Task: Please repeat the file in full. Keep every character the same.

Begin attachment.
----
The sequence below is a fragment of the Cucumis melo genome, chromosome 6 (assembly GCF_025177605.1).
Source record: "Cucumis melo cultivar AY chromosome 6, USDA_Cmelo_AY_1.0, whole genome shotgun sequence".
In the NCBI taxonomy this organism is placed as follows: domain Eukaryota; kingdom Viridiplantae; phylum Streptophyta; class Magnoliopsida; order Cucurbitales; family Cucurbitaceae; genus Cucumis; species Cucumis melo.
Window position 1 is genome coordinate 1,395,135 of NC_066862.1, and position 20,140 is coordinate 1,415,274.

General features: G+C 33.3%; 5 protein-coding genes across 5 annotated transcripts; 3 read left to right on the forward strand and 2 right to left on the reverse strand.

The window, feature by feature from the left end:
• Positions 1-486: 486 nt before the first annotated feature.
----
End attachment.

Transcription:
The sequence below is a fragment of the Cucumis melo genome, chromosome 6 (assembly GCF_025177605.1).
Source record: "Cucumis melo cultivar AY chromosome 6, USDA_Cmelo_AY_1.0, whole genome shotgun sequence".
In the NCBI taxonomy this organism is placed as follows: domain Eukaryota; kingdom Viridiplantae; phylum Streptophyta; class Magnoliopsida; order Cucurbitales; family Cucurbitaceae; genus Cucumis; species Cucumis melo.
Window position 1 is genome coordinate 1,395,135 of NC_066862.1, and position 20,140 is coordinate 1,415,274.

General features: G+C 33.3%; 5 protein-coding genes across 5 annotated transcripts; 3 read left to right on the forward strand and 2 right to left on the reverse strand.

The window, feature by feature from the left end:
• Positions 1-486: 486 nt before the first annotated feature.